enjoyed in health ; but from the necessity I “From thence I went to Hartford, and ex
was under of avoiding excitement, and occaperienced great kindness in brother H.'s family sions of using my voice. On the last Sabbath, something more than two weeks. Consulted May 15th, before leaving Boston for the purDrs. T. and B. The last particularly suggested
pose of embarking at New York, I attended the & voyage ; and, in conversation with brother
house of God all day. I could but magnify H., the plan of our visiting Europe together the Lord for sustaining me.
... Dr. W. was started, without much serious thought that (Wisner) preached in the afternoon, and read a God would open any way for its accomplish- short farewell communication which I had pre
pared for my people.” “On coming home, much debilitated and rather discouraged, a consultation of Dr. J. His church had, on the 29th April, with Dr. B. was called. The result of their with cordial and affectionate sympathy, opinion in writing was that the difficulty was
released him for six months from his in the muscles of the throat and other parts
charge. On the 20th May he ememployed in speaking, and not in any serious affection of the lungs; and that a disuse of barked at New York for Liverpool, the voice, bodily exercise in the air, and free- where he arrived June 24th. Those dom from care were the means of recovery,
were not the days of ocean steamers.
From Liverpool he proceeded by rail- On the 20th July he left London, road, June 29th, to Manchester, thence and reached Paris on the 22d, where to Birmingham, Worcester, Glouces- he passed a few weeks, occupying himter, Bath, and Southampton to the Isle self with collecting information on vaof Wight, and, through Portsmouth, rious points of interest to the friends reached London, July 8th. Here he of Zion, and gratifying his curiosity writes :
with the examination of whatever
monuments of art and genius fell in “ Our reception has generally been very cor- his way. Health, however, was his dial, and I see a great opportunity all around primary object, and all his employme for doing good. Judging from ments were shaped with reference to it. what has fallen under my observation, I must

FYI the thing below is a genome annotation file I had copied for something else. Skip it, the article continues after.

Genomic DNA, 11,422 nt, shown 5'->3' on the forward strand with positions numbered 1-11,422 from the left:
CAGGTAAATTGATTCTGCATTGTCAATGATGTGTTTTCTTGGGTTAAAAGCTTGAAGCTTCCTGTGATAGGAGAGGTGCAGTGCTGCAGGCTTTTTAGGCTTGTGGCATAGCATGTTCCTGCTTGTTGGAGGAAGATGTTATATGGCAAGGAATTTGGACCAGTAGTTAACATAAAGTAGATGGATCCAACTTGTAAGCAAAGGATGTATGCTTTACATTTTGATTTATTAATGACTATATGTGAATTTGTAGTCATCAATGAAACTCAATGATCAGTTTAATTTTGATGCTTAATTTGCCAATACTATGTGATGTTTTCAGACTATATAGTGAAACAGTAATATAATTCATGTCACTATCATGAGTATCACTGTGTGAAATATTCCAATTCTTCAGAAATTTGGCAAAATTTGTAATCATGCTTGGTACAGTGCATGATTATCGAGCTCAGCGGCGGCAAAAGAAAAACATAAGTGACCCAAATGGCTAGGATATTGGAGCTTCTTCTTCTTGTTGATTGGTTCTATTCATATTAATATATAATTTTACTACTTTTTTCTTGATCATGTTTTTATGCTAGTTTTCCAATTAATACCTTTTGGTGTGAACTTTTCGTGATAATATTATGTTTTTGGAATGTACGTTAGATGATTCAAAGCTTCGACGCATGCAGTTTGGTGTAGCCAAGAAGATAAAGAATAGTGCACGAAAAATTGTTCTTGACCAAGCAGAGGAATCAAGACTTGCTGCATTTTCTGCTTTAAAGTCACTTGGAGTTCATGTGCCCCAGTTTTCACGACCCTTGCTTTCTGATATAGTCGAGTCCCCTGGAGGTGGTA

Of the French people he remarks : think that the tone of piety and ministerial fidelity is below even the standard which I had “I find myself amidst a very civil peosupposed. They need a Richard Baxter or a ple, but they are emphatically without Whitfield to rouse them from the slumbers of God.” July 30th he writes in some deformality, to dissipate the chilling influence of tail to Mr. Tappan respecting the vapomp and circumstance in the worship of the rious openings for usefulness in France living God, and bring Christiaris to feel that
by the circulation of religious tracts their great business on earth to glorify Christ in saving the souls of men. It is believed, how- and Sabbath School books, by the supever, that the cause of evangelical truth is gath- port of domestic missions, and by eduering strength. There is much inquiry about cating pious young men for the minisour revivals, and great interest is felt. They try. On the 8th September he left preach on the subject and pray for them; but Paris for Brussels, and visited the field they have few or no revivals ; and the preach- of Waterloo two days later ; on the ing even of the most evangelical ministers is not, so far as I can ascertain, much blessed. 13th proceeded to Antwerp, and thence Indeed, many of them frankly confess this and returned by Ghent and Lille to Paris, lament it. In fact many of them preach and remaining till October 5th, when he converse enough about revivals, but the diffi- proceeded to Avignon, Nismes, and culty is, as it seems to me, they do not go to work with ardent zeal and dependence on the by way of Marseilles and Toulon to Holy Spirit to press men to immediate repent- Genoa, and thence to Leghorn, Pisa, ance. They preach almost entirely to Chris. Florence, Rome, and Naples, where tians. You would hardly know, from most of he had the good fortune to witness a their sermons,